I myself was fascinated by the book and felt it to be honest in so far as it renders Hemingway's real vision. And yet I find myself awkwardly alone in the conviction that, as a novel about Spaniards and their war, it is unreal and, in the last analysis, deeply untruthful.

Arturo Barea (Spanish novelist) in Horizon, 1941

[Hemingway's Novels - Banned Books]

[For Whom the Bell Tolls Contents]


We wish to thank the following educators who helped us focus our Book Notes series to meet student needs and critiqued our manuscripts to provide quality materials.

Sandra Dunn, English Teacher
Hempstead High School, Hempstead, New York

Lawrence J. Epstein, Associate Professor of English
Suffolk County Community College, Selden, New York

Leonard Gardner, Lecturer, English Department
State University of New York at Stony Brook

Beverly A. Haley, Member, Advisory Committee
National Council of Teachers of English Student Guide Series
Fort Morgan, Colorado

Elaine C. Johnson, English Teacher
Tamalpais Union High School District
Mill Valley, California

Marvin J. LaHood, Professor of English
State University of New York College at Buffalo

Robert Lecker, Associate Professor of English
McGill University, Montreal, Quebec, Canada

David E. Manly, Professor of Educational Studies
State University of New York College at Geneseo

Bruce Miller, Associate Professor of Education
State University of New York at Buffalo

Frank O'Hare, Professor of English and Director of Writing
Ohio State University, Columbus, Ohio

Faith Z. Schullstrom, Member of Executive Committee
National Council of Teachers of English
Director of Curriculum and Instruction
Guilderland Central School District, New York

Mattie C. Williams, Director, Bureau of Language Arts
Chicago Public Schools, Chicago, Illinois -

[For Whom the Bell Tolls Contents]



Astro, Richard, and Jackson Benson. Hemingway in Our Time. Corvallis: Oregon State University Press, 1974.

Baker, Carlos. Ernest Hemingway: A Life Story. New York: Scribner's, 1969. Generally considered the definitive biography of Hemingway.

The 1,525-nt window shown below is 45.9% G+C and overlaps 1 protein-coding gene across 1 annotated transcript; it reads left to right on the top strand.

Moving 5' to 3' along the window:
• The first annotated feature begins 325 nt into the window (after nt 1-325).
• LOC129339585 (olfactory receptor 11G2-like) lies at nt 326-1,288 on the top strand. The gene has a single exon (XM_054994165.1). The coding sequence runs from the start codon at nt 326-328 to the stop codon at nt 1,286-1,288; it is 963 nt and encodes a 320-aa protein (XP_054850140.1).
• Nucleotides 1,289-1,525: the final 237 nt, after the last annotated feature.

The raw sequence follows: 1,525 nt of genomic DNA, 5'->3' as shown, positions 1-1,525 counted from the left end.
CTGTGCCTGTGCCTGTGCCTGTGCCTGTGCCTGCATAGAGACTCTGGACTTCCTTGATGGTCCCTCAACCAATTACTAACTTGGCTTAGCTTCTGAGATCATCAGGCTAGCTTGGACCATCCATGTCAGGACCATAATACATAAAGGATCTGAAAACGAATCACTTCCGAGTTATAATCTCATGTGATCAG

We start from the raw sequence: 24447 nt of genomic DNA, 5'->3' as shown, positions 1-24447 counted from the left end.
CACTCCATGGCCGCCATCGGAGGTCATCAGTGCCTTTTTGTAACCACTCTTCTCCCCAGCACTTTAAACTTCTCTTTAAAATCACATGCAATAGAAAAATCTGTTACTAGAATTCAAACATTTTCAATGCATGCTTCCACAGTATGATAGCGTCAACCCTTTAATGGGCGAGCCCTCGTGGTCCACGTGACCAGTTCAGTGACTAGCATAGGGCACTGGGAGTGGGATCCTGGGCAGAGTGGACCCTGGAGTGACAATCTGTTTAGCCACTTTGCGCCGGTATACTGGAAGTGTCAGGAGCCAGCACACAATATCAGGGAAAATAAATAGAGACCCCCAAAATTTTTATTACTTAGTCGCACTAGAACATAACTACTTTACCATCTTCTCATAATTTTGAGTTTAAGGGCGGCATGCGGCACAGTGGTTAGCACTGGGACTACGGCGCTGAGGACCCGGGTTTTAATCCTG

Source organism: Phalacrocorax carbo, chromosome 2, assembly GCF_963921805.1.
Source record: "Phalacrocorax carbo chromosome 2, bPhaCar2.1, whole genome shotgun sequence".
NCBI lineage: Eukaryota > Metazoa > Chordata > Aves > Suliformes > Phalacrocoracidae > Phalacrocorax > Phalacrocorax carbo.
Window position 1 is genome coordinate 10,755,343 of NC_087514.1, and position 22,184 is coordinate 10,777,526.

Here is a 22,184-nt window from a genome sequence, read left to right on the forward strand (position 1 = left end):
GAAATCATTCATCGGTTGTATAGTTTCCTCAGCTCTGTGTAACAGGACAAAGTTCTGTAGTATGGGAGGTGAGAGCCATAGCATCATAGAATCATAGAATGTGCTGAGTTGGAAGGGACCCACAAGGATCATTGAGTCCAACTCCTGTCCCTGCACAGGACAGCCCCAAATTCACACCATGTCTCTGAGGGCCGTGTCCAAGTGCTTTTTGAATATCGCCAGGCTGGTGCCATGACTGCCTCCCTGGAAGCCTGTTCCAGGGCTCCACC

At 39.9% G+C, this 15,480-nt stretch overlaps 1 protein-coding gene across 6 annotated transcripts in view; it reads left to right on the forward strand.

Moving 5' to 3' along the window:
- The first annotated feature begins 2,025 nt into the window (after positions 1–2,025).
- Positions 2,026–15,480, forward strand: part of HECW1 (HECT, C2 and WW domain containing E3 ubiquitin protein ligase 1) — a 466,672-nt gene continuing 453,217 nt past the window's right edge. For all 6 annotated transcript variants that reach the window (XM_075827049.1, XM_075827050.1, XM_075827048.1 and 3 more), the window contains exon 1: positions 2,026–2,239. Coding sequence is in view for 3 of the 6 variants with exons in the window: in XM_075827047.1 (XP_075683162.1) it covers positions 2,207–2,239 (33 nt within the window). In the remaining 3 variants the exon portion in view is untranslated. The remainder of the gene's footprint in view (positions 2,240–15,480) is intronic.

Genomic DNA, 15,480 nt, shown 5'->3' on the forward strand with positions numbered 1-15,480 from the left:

_____. Hemingway: The Writer as Artist. 3d ed. Princeton: Princeton University Press, 1963.

Burgess, Anthony. Ernest Hemingway and His World. New York: Scribner's, 1978. -

Griffin, Peter. Along With Youth: Hemingway, the Early Years. New York: Oxford University Press, 1985. Biography; also includes five previously unpublished early short stories by Hemingway.

Hotchner, A. E. Papa Hemingway: The Ecstasy and Sorrow. New York: William Morrow, 1983.

Laurence, Frank M. Hemingway and the Movies. Jackson: University Press of Mississippi, 1981.

Meyers, Jeffrey. Hemingway: A Biography. New York: Harper & Row, 1985.

_____. Hemingway: The Critical Heritage. London: Routledge and Kegan Paul, 1982.

Nagel, James, ed. Ernest Hemingway: The Writer in Context. Madison: University of Wisconsin Press, 1984.

Noble, Donald R., ed. Hemingway: A Revaluation. Troy, N.Y.: Whitson Publishing Company, 1983.

Rao, E. Nageswara. Ernest Hemingway: A Study of His Rhetoric. Atlantic Highlands, N.J.: Humanities Press, 1983.

Rovit, Earl. Ernest Hemingway. New York: Twayne, 1963.

Weeks, Robert P., ed. Hemingway: A Collection of Critical Essays. Englewood Cliffs, N.J.: Prentice-Hall, 1972.

Williams, Wirt. The Tragic Art of Ernest Hemingway. Baton Rouge: Louisiana State University Press, 1981.

Wylder, Delbert E. Hemingway's Heroes. Albuquerque: University of New Mexico Press, 1969.


    1925 In Our Time
    1926 The Torrents of Spring
    1926 The Sun Also Rises
    1927 Men Without Women
    1929 A Farewell to Arms
    1932 Death in the Afternoon
    1933 Winner Take Nothing
    1935 Green Hills of Africa
    1937 To Have and Have Not
    1938 The Fifth Column, and The First Forty-Nine Stories
    1942 Men at War
    1950 Across the River and Into the Trees
    1952 The Old Man and the Sea
    1962 A Moveable Feast
    1972 Islands in the Stream
    1972 The Nick Adams Stories
    1985 The Dangerous Summer


ECC [For Whom the Bell Tolls Contents] []